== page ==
Wednesday, January 27, 2010

The likelihood of venture finance becoming more available.

Interesting blog post from ROSALIND RESNICK a few weeks ago, talking about the likelihood of venture finance becoming more available.

Last week, as I was testing out the very latest business plan software technology, I got a call from a client of mine I hadn’t heard from in a while. Turns out, when he and his partner couldn’t raise money from investors to launch their business last year, they did what many intrepid entrepreneurs do. They went back to corporate America and got jobs, and used their own money to build the prototype they needed to prove that their concept was more than just a business plan and a dream.

Now that they’ve launched their product, signed up their first pilot customer and started generating revenue, is it time to start pitching venture capital firms again, they want to know. After all the bad news they’d read about VC funding last year, did the VC industry still have a pulse?

According to the quarterly MoneyTree report released last week by PricewaterhouseCoopers and the National Venture Capital Association, the answer may be “yes”–and not just for later-stage companies but for startups and early-stage ventures, too.

First, the bad news: Venture capital investment in 2009 declined to its lowest levels in more than in a decade, the report found. Last year, venture capitalists put $17.7 billion in 2,795 deals nationwide, the lowest level of dollar investment since 1997. This marked a 37 percent decline in dollars and a 30 percent decrease in deal volume from 2008.

Now, the good news: In the fourth quarter of 2009, VCs put $5 billion to work in 794 deals. But while funding declined 2 percent from the third quarter of 2009, the number of deals actually grew by 15 percent. The report also had good news for startups: While first-time financings fell to the lowest dollar and deal level since the report began tracking VC investing in 1995, the Q4 numbers showed increases in the number of first-time and early-stage deals completed.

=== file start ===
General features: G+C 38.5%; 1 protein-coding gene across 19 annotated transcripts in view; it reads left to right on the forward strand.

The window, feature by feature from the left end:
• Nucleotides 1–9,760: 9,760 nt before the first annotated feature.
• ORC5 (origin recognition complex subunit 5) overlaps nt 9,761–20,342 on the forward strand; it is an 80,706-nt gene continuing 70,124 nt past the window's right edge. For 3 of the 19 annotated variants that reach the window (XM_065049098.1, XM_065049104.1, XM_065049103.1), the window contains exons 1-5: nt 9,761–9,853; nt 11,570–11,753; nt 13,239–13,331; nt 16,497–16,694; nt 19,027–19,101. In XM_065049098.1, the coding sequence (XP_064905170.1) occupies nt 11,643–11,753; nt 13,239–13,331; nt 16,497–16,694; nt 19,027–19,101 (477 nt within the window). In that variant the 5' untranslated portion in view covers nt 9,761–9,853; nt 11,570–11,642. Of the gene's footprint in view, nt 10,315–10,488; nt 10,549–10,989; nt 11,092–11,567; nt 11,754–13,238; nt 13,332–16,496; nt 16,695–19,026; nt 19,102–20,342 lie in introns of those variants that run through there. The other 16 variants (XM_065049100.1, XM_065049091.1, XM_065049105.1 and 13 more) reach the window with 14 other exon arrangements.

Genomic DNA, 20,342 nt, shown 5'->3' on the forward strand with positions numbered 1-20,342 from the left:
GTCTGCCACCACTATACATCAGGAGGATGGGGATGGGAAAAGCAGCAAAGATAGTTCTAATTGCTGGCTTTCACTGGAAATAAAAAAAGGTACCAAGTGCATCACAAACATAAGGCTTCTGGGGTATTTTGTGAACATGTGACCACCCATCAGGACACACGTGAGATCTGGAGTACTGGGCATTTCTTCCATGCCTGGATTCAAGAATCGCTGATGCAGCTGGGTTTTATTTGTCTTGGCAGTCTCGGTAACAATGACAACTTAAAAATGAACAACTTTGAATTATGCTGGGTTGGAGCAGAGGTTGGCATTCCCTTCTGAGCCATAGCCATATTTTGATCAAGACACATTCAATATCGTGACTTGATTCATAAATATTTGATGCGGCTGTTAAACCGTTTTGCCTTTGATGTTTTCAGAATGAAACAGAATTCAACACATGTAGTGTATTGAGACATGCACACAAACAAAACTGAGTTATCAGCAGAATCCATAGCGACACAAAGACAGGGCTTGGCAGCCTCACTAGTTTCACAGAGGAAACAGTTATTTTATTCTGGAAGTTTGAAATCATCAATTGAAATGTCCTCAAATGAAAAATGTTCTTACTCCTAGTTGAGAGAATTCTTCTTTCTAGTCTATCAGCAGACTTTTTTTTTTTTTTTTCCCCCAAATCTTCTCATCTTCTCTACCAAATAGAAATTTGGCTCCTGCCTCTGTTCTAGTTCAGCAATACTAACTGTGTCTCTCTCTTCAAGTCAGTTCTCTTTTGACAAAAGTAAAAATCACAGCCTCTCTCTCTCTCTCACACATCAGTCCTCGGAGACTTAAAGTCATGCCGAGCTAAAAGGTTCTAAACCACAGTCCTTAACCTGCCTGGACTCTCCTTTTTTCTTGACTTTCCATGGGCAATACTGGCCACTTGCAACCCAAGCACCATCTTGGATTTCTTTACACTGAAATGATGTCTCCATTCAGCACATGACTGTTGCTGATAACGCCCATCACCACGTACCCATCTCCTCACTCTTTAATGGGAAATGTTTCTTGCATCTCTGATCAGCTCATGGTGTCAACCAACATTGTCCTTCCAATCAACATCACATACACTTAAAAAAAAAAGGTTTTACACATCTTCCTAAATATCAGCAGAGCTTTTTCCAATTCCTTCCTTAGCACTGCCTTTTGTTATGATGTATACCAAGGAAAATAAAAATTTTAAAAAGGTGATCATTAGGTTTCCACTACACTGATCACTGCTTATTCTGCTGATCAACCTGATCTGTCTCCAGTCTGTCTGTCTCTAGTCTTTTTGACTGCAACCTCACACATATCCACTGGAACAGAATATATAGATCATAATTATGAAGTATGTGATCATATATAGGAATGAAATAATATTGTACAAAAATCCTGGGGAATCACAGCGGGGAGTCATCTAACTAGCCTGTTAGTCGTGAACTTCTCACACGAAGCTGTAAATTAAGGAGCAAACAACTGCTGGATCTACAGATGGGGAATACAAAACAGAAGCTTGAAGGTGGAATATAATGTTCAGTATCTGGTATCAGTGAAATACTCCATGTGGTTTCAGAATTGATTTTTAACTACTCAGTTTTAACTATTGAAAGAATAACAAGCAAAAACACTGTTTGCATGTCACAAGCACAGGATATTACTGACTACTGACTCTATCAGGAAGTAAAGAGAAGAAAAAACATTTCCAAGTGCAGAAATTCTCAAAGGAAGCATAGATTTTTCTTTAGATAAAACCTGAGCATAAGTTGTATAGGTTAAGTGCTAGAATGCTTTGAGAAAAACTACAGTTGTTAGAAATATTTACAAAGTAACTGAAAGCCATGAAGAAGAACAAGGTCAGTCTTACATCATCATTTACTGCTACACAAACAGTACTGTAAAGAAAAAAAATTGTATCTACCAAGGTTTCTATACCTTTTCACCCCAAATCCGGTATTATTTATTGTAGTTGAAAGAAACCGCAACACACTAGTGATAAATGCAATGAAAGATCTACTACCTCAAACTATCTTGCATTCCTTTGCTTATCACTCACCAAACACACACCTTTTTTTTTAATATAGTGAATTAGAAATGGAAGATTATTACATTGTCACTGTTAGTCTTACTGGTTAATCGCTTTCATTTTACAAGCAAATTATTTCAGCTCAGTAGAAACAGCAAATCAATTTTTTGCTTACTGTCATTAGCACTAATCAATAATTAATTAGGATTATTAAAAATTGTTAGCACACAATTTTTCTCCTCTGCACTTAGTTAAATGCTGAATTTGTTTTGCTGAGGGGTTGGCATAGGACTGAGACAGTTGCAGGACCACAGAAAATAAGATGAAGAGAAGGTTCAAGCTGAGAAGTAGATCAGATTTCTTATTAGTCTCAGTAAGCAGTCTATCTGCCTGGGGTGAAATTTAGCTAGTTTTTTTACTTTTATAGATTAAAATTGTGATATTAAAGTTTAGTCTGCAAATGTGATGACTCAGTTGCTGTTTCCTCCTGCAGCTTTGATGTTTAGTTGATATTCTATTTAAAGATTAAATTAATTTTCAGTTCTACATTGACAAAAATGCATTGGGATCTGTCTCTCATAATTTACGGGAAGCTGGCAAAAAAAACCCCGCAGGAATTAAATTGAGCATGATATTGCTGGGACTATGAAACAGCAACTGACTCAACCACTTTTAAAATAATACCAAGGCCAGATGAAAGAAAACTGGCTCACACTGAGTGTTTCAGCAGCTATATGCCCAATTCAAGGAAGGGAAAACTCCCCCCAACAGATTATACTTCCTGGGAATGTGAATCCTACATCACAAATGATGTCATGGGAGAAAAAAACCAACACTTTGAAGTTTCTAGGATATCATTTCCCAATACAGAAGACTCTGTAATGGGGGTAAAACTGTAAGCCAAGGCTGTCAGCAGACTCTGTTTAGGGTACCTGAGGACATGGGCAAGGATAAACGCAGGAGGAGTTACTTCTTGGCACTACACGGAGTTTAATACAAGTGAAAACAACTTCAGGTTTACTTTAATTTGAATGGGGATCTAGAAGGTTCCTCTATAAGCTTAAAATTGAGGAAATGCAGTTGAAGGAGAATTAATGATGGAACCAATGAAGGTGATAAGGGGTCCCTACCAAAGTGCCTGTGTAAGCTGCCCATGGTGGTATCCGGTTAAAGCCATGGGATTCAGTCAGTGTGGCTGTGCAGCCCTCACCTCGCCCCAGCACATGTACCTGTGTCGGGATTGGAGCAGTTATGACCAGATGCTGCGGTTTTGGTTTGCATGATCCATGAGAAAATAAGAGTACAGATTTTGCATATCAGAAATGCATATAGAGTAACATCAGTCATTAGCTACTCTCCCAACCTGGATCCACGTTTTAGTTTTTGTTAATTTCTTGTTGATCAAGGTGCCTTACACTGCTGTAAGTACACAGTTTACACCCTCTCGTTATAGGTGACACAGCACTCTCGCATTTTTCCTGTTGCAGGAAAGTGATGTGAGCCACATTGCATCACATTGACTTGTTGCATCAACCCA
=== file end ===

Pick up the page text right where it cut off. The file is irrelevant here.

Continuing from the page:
Does this mean the ice is finally thawing?

“The venture capital industry had no choice but to slow the investment pace in 2009,” Mark Heesen, president of the National Venture Capital Association, said in a statement. “The weak exit environment resulting from an unstable public market combined with a challenged limited-partner base sent a strong message to the venture community to pull back the reins–and the VC’s listened. Now that the economy has begun to show signs of improvement, we expect to see dollars flow more freely back into those sectors that offered the most promise before the recession began–clean technology, life sciences and IT.”

With bank financing still tight for small businesses, the VC turnaround couldn’t come at a better time for cash-starved startups and early-stage companies. Seed-stage companies attracted 9 percent of dollars and 11 percent of deals in 2009 compared with 6 percent of dollars and 12 percent of deals in 2008, the report found. Early-stage investments saw double-digit increases in the fourth quarter, with $1.6 billion going into 277 deals, a 32 percent increase in dollars and 26 percent increase in deals from Q3.

Now, don’t get me wrong. Despite the fact that you may have used top of the range business plan software the create your business plan, startups and early-stage companies face long odds when it comes to raising venture capital–even in good times. Still, it’s exciting to see the river of VC money starting to flow again. It may be winter in the financial markets now, but you don’t need to be an economist to see that spring is right around the corner.

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